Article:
Burger Bastions

A Couple Of UA-Area Joints Offer Big, Juicy Values.

By Rebecca Cook

WITH CLASSES AT the University of Arizona back in session and Wildcat football lurking right around the corner, it seemed a good time to revisit two of Tucson's best-loved collegiate hangouts for burgers, brewskies and unlimited sports viewing.

Both establishments have been around long enough to initiate several freshman classes on the fine art of dining away from home, and both excel in the same culinary classic: the hamburger. Within walking distance of the UA campus, these two restaurants not only succeed in attracting a large number of college students, they also manage to draw several customers with no present collegiate affiliation. When civilians willingly venture into terra universitas, you know you're in the presence of something wonderful.

Chow Bob Dobbs, located at Sixth Street and Tucson Boulevard, is an insider's paradise. With no sign or markings on the building to indicate what's within, Bob Dobbs is a place for people in the know. Apparently, word of mouth is sufficient--there are seldom many empty tables in the house (one exception is the period following the main lunch crowd and the start of Happy Hour at 3 p.m., when the crowd dwindles to a handful of souls huddled at the bar).

If someone did happen to stumble onto Dobbs, it's doubtful they'd be enticed to enter based on what they saw when they stuck their head through the door. The walls are plastered with graffiti, the kind usually glimpsed on the sides of bathroom stalls. The wooden tables have long since seen their finish eroded and are now etched and inscribed with countless testimonies to the multitudes who pulled up a chair years before you arrive. A few sports pennants and photographs hang here and there around the room, but if there's any kind of design scheme going on here, it's a cinch it hasn't appeared in Architectural Digest.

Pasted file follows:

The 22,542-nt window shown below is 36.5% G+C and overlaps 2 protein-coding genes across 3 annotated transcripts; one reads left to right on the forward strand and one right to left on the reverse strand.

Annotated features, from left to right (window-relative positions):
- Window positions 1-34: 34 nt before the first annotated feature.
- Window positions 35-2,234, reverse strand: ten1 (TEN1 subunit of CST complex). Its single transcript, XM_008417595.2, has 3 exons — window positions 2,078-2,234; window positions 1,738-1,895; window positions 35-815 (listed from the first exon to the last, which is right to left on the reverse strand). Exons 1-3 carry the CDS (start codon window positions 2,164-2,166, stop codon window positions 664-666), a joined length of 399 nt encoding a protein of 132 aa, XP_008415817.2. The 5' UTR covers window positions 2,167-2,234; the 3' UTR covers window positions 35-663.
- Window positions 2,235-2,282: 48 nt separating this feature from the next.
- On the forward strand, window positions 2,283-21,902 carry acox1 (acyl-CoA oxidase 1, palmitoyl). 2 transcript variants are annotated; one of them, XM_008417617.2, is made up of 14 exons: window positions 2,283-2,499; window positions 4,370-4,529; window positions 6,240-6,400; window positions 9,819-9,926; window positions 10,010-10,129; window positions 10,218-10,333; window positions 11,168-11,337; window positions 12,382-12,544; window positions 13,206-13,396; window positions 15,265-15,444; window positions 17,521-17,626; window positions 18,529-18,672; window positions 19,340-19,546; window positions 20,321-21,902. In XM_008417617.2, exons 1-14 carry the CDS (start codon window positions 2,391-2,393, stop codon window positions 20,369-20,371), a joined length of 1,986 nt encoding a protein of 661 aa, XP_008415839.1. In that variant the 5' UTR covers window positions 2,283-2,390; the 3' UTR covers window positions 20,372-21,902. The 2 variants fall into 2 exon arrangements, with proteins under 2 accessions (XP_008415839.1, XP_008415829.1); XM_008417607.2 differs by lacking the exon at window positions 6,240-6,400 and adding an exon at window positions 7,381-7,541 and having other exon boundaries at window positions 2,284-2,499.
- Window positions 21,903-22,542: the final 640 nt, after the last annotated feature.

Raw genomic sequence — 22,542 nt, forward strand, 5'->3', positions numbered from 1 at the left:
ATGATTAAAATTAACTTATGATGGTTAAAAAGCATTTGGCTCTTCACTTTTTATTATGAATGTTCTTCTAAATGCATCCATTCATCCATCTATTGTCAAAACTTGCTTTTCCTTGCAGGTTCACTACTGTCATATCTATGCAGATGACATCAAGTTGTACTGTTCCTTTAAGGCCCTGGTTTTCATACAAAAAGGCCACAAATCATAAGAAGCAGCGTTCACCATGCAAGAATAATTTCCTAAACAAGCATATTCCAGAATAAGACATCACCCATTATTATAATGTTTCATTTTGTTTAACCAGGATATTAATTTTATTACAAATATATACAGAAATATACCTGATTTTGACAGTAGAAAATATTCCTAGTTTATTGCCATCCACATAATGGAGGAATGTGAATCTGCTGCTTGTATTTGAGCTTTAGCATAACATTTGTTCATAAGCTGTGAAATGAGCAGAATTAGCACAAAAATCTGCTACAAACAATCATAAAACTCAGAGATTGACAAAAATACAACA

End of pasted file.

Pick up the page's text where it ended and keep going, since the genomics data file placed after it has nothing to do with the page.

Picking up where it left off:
Yet for those who wander in and settle down for a spell, the rewards are manifold. Nowhere in town will you find greater conviviality, more accommodating service or better burgers. It's true that Dobbs offers more than burgers on its menu--several sandwiches, soups, salads, ribs, an outstanding Texas chili dog and daily dinner specials--but for sheer gut-wrenching delight there's nothing that beats a Bob Burger.

According to the American Dictionary of Food and Drink, Americans consume three hamburgers per week per person, totaling 38 billion burgers annually. No doubt Dobbs regulars do more than their fair share to maintain this sum, due in large part to the undeniably savory appeal of ground beef mixed with a variety of condiments and spices, which constitutes the eatery's most popular item.

The Bob Burger consists of two patties mixed with soy sauce, Worcestershire and loads of garlic, grilled to your preference and affinity for high-risk dining (recent e-coli scares have prompted many diners to demand the total absence of pink from their meat) and topped with melted cheddar cheese. Tomato, onion, lettuce, pickles, ketchup and mustard may be added, and the whole enjoyed between a sesame seed bun. Hamburgers have long been considered standard road food, but Dobbs' burgers, with their slightly irregular shapes and infused flavors, evoke more vividly the image of the backyard barbecue with all your friends gathered round and an icy cold beer at your fingertips.

There's no question that a Bob Burger will have you breathing aromatically the rest of the day. So if you prefer a burger without the spices, the Connie--a single hamburger patty topped with melted cheddar and thrown between a bun--makes a suitable substitute. One-hundred-percent good quality ground beef makes a world of difference.